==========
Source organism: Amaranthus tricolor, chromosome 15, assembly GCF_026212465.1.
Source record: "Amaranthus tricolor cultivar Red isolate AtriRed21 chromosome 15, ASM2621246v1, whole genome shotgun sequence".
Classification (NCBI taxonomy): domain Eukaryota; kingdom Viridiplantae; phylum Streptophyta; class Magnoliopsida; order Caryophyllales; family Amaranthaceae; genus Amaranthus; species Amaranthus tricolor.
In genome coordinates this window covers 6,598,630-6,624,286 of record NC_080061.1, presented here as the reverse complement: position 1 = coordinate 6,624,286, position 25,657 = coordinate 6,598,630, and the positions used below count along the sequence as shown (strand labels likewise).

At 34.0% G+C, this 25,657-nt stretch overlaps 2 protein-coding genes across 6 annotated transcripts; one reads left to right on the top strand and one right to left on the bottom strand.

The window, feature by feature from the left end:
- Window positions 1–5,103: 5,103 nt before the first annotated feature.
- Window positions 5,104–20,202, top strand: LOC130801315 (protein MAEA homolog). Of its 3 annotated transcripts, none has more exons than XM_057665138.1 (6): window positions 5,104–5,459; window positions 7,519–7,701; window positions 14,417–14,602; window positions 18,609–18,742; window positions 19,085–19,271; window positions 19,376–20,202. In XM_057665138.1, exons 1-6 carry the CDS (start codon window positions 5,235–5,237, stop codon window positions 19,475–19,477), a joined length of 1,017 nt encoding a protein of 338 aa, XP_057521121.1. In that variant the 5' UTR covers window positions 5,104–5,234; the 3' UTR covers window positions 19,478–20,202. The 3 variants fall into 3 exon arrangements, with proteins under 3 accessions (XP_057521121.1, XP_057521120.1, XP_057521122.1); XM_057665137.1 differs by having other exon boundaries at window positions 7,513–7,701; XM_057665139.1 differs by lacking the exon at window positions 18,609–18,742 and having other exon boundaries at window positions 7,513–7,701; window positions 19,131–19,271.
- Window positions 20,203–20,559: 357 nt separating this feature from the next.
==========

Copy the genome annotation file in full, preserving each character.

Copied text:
Source organism: Amaranthus tricolor, chromosome 15, assembly GCF_026212465.1.
Source record: "Amaranthus tricolor cultivar Red isolate AtriRed21 chromosome 15, ASM2621246v1, whole genome shotgun sequence".
Classification (NCBI taxonomy): domain Eukaryota; kingdom Viridiplantae; phylum Streptophyta; class Magnoliopsida; order Caryophyllales; family Amaranthaceae; genus Amaranthus; species Amaranthus tricolor.
In genome coordinates this window covers 6,598,630-6,624,286 of record NC_080061.1, presented here as the reverse complement: position 1 = coordinate 6,624,286, position 25,657 = coordinate 6,598,630, and the positions used below count along the sequence as shown (strand labels likewise).

At 34.0% G+C, this 25,657-nt stretch overlaps 2 protein-coding genes across 6 annotated transcripts; one reads left to right on the top strand and one right to left on the bottom strand.

The window, feature by feature from the left end:
- Window positions 1–5,103: 5,103 nt before the first annotated feature.
- Window positions 5,104–20,202, top strand: LOC130801315 (protein MAEA homolog). Of its 3 annotated transcripts, none has more exons than XM_057665138.1 (6): window positions 5,104–5,459; window positions 7,519–7,701; window positions 14,417–14,602; window positions 18,609–18,742; window positions 19,085–19,271; window positions 19,376–20,202. In XM_057665138.1, exons 1-6 carry the CDS (start codon window positions 5,235–5,237, stop codon window positions 19,475–19,477), a joined length of 1,017 nt encoding a protein of 338 aa, XP_057521121.1. In that variant the 5' UTR covers window positions 5,104–5,234; the 3' UTR covers window positions 19,478–20,202. The 3 variants fall into 3 exon arrangements, with proteins under 3 accessions (XP_057521121.1, XP_057521120.1, XP_057521122.1); XM_057665137.1 differs by having other exon boundaries at window positions 7,513–7,701; XM_057665139.1 differs by lacking the exon at window positions 18,609–18,742 and having other exon boundaries at window positions 7,513–7,701; window positions 19,131–19,271.
- Window positions 20,203–20,559: 357 nt separating this feature from the next.